Coastal Power Plant Discharge Enhances Nitrogen Content of Kelp (Macrocystis pyrifera)

Wheeler J. North, John B. Palmer, Robert S. Grove

Abstract


Heated water from the San Onofre Nuclear Generating Station (SONGS) is discharged through a multiport diffuser system, which secondarily entrains about 10 times its volume of ambient water, principally from below the thermocline. On average, this rising and spreading plume should be enriched in inorganic nutrients, including nitrogen, compared to ambient surface waters. Effects from the plume on kelp were investigated by sampling kelp canopy tissues and analyzing for nitrogen content. In seven samplings from August 1991 to March 1994, the area of the San Onofre kelp bed (SOK) nearest the offshore diffuser consistently yielded higher than average nitrogen on a percent dry weight basis, and there was an overall pattern of decreasing enrichment with distance from the diffusers (X2 probability < 0.005).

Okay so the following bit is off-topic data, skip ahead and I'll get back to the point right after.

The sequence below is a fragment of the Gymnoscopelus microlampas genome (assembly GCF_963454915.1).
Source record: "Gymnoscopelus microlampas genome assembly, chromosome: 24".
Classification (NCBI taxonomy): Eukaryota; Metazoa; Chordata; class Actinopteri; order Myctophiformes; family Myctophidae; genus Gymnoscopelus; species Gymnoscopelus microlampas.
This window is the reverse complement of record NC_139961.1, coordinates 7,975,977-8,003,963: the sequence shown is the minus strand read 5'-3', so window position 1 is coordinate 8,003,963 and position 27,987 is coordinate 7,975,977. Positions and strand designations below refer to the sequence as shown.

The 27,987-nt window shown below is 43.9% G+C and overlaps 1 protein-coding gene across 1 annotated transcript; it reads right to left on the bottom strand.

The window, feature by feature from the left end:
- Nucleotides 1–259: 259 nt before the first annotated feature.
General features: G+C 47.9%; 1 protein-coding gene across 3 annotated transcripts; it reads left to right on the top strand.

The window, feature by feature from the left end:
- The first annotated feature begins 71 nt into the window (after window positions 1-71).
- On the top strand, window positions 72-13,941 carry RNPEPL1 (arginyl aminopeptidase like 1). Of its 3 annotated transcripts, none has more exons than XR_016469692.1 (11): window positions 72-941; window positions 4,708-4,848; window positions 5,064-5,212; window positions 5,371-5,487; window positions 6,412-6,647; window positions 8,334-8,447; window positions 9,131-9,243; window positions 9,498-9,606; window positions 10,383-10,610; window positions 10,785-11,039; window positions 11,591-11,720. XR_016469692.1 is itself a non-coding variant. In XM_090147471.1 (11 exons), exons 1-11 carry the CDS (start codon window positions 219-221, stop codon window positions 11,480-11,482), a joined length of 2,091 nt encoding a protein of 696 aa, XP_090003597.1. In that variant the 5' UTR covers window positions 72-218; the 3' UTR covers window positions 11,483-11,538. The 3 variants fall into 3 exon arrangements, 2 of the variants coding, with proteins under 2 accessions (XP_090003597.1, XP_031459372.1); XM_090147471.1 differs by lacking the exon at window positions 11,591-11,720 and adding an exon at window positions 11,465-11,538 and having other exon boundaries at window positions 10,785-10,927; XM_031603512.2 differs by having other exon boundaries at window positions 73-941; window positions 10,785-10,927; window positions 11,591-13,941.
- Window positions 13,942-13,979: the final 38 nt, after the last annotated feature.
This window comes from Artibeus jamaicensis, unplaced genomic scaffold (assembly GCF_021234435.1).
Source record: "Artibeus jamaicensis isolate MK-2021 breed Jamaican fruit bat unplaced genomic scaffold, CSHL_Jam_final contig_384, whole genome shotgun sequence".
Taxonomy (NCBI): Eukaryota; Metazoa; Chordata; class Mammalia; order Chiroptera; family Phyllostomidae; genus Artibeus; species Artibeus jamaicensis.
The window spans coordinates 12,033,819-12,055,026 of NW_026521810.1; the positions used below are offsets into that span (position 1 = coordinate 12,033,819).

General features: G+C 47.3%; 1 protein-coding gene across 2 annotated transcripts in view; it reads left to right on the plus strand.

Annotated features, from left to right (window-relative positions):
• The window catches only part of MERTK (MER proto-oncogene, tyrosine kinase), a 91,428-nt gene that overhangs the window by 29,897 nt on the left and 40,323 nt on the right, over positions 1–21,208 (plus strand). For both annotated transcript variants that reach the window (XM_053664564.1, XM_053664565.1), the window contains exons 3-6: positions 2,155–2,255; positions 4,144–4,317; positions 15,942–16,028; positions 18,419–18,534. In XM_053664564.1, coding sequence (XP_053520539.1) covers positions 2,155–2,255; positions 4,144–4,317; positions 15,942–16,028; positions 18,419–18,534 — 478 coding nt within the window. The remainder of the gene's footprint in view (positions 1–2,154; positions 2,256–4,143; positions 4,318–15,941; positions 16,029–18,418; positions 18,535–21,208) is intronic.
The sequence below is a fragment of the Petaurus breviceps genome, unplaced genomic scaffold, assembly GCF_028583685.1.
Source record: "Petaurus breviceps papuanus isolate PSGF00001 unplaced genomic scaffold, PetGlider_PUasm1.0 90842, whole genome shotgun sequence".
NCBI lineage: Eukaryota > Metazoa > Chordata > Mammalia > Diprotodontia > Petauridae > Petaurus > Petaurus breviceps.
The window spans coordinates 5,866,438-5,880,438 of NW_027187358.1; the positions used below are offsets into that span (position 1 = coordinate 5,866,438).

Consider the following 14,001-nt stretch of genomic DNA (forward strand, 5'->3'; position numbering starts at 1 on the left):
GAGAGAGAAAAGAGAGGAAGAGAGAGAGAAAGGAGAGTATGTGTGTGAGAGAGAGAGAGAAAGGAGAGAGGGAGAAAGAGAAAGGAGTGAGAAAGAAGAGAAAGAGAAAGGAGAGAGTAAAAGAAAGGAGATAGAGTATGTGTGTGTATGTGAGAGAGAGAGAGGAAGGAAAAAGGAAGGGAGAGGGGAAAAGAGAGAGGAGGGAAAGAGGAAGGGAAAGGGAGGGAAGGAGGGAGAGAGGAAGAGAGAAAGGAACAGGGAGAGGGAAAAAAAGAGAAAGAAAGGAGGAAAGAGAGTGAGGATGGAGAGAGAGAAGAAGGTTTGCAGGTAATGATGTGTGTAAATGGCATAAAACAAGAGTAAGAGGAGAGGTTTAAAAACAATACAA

The presumed SONGS-induced nutrient upwelling is therefore considered to exist. The portions of SOK that benefit from the artificially upwelled nutrients would be more likely to survive a period of generally poor conditions such as an El Niño, and then serve as a source of spores for repopulating the kelp bed.


Keywords


Macrocystis; upwelling; nitrogen content; nutrients

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